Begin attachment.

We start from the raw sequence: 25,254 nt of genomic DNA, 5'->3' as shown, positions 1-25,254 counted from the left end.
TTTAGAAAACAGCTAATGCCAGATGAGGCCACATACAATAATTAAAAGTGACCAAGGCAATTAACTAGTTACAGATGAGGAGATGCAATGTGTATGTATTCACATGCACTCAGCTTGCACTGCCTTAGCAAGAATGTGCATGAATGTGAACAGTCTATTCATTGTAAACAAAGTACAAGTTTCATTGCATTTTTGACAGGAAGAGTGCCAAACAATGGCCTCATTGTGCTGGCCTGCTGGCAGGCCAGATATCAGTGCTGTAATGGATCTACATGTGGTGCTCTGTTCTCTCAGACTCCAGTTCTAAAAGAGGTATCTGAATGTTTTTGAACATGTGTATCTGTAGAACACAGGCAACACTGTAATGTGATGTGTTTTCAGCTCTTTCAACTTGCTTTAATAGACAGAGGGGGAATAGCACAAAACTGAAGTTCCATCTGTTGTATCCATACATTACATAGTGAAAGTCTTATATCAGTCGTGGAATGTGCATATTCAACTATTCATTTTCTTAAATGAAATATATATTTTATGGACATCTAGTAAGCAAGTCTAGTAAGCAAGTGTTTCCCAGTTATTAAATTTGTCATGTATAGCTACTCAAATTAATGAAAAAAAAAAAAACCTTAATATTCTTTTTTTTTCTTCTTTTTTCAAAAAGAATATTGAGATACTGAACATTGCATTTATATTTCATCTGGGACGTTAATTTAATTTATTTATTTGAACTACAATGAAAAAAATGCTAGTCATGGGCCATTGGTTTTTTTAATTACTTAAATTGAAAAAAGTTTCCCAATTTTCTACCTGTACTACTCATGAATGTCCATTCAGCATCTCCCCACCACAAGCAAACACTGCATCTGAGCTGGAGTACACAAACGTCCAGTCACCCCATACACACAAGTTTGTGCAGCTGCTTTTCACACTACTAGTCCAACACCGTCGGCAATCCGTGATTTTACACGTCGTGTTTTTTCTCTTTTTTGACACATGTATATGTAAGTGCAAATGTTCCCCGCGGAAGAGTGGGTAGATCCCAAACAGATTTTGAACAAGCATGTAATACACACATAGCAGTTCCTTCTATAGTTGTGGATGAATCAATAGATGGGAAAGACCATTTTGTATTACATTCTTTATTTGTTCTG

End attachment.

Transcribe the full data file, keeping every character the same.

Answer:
We start from the raw sequence: 25,254 nt of genomic DNA, 5'->3' as shown, positions 1-25,254 counted from the left end.
TTTAGAAAACAGCTAATGCCAGATGAGGCCACATACAATAATTAAAAGTGACCAAGGCAATTAACTAGTTACAGATGAGGAGATGCAATGTGTATGTATTCACATGCACTCAGCTTGCACTGCCTTAGCAAGAATGTGCATGAATGTGAACAGTCTATTCATTGTAAACAAAGTACAAGTTTCATTGCATTTTTGACAGGAAGAGTGCCAAACAATGGCCTCATTGTGCTGGCCTGCTGGCAGGCCAGATATCAGTGCTGTAATGGATCTACATGTGGTGCTCTGTTCTCTCAGACTCCAGTTCTAAAAGAGGTATCTGAATGTTTTTGAACATGTGTATCTGTAGAACACAGGCAACACTGTAATGTGATGTGTTTTCAGCTCTTTCAACTTGCTTTAATAGACAGAGGGGGAATAGCACAAAACTGAAGTTCCATCTGTTGTATCCATACATTACATAGTGAAAGTCTTATATCAGTCGTGGAATGTGCATATTCAACTATTCATTTTCTTAAATGAAATATATATTTTATGGACATCTAGTAAGCAAGTCTAGTAAGCAAGTGTTTCCCAGTTATTAAATTTGTCATGTATAGCTACTCAAATTAATGAAAAAAAAAAAAACCTTAATATTCTTTTTTTTTCTTCTTTTTTCAAAAAGAATATTGAGATACTGAACATTGCATTTATATTTCATCTGGGACGTTAATTTAATTTATTTATTTGAACTACAATGAAAAAAATGCTAGTCATGGGCCATTGGTTTTTTTAATTACTTAAATTGAAAAAAGTTTCCCAATTTTCTACCTGTACTACTCATGAATGTCCATTCAGCATCTCCCCACCACAAGCAAACACTGCATCTGAGCTGGAGTACACAAACGTCCAGTCACCCCATACACACAAGTTTGTGCAGCTGCTTTTCACACTACTAGTCCAACACCGTCGGCAATCCGTGATTTTACACGTCGTGTTTTTTCTCTTTTTTGACACATGTATATGTAAGTGCAAATGTTCCCCGCGGAAGAGTGGGTAGATCCCAAACAGATTTTGAACAAGCATGTAATACACACATAGCAGTTCCTTCTATAGTTGTGGATGAATCAATAGATGGGAAAGACCATTTTGTATTACATTCTTTATTTGTTCTG